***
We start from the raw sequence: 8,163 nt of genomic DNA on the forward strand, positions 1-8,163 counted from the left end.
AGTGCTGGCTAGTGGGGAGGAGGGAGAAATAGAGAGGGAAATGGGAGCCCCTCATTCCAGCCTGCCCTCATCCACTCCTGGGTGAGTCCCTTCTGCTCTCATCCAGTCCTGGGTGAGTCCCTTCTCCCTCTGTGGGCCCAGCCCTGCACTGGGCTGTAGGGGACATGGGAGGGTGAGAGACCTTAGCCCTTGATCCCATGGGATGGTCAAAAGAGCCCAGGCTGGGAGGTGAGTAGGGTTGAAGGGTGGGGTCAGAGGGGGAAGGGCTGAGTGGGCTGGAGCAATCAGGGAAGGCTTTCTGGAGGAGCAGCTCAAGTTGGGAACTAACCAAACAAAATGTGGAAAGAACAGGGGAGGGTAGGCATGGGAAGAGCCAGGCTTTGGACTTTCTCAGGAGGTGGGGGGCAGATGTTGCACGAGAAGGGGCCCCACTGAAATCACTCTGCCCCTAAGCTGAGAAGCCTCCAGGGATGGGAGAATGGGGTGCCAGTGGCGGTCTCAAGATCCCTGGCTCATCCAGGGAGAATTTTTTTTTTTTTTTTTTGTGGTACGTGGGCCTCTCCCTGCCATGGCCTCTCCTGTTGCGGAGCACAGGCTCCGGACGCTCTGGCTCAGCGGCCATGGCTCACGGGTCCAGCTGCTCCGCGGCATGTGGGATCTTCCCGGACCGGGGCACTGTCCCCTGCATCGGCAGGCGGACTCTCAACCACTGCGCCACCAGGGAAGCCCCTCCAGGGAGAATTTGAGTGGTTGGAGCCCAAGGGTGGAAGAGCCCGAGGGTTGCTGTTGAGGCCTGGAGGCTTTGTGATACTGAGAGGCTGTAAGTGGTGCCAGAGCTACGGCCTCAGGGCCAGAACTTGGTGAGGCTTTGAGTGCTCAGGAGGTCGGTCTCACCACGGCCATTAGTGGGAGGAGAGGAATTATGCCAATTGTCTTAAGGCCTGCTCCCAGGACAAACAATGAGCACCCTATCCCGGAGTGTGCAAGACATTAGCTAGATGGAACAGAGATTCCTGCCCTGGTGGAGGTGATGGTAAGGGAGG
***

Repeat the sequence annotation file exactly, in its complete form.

We start from the raw sequence: 8,163 nt of genomic DNA on the forward strand, positions 1-8,163 counted from the left end.
AGTGCTGGCTAGTGGGGAGGAGGGAGAAATAGAGAGGGAAATGGGAGCCCCTCATTCCAGCCTGCCCTCATCCACTCCTGGGTGAGTCCCTTCTGCTCTCATCCAGTCCTGGGTGAGTCCCTTCTCCCTCTGTGGGCCCAGCCCTGCACTGGGCTGTAGGGGACATGGGAGGGTGAGAGACCTTAGCCCTTGATCCCATGGGATGGTCAAAAGAGCCCAGGCTGGGAGGTGAGTAGGGTTGAAGGGTGGGGTCAGAGGGGGAAGGGCTGAGTGGGCTGGAGCAATCAGGGAAGGCTTTCTGGAGGAGCAGCTCAAGTTGGGAACTAACCAAACAAAATGTGGAAAGAACAGGGGAGGGTAGGCATGGGAAGAGCCAGGCTTTGGACTTTCTCAGGAGGTGGGGGGCAGATGTTGCACGAGAAGGGGCCCCACTGAAATCACTCTGCCCCTAAGCTGAGAAGCCTCCAGGGATGGGAGAATGGGGTGCCAGTGGCGGTCTCAAGATCCCTGGCTCATCCAGGGAGAATTTTTTTTTTTTTTTTTTGTGGTACGTGGGCCTCTCCCTGCCATGGCCTCTCCTGTTGCGGAGCACAGGCTCCGGACGCTCTGGCTCAGCGGCCATGGCTCACGGGTCCAGCTGCTCCGCGGCATGTGGGATCTTCCCGGACCGGGGCACTGTCCCCTGCATCGGCAGGCGGACTCTCAACCACTGCGCCACCAGGGAAGCCCCTCCAGGGAGAATTTGAGTGGTTGGAGCCCAAGGGTGGAAGAGCCCGAGGGTTGCTGTTGAGGCCTGGAGGCTTTGTGATACTGAGAGGCTGTAAGTGGTGCCAGAGCTACGGCCTCAGGGCCAGAACTTGGTGAGGCTTTGAGTGCTCAGGAGGTCGGTCTCACCACGGCCATTAGTGGGAGGAGAGGAATTATGCCAATTGTCTTAAGGCCTGCTCCCAGGACAAACAATGAGCACCCTATCCCGGAGTGTGCAAGACATTAGCTAGATGGAACAGAGATTCCTGCCCTGGTGGAGGTGATGGTAAGGGAGG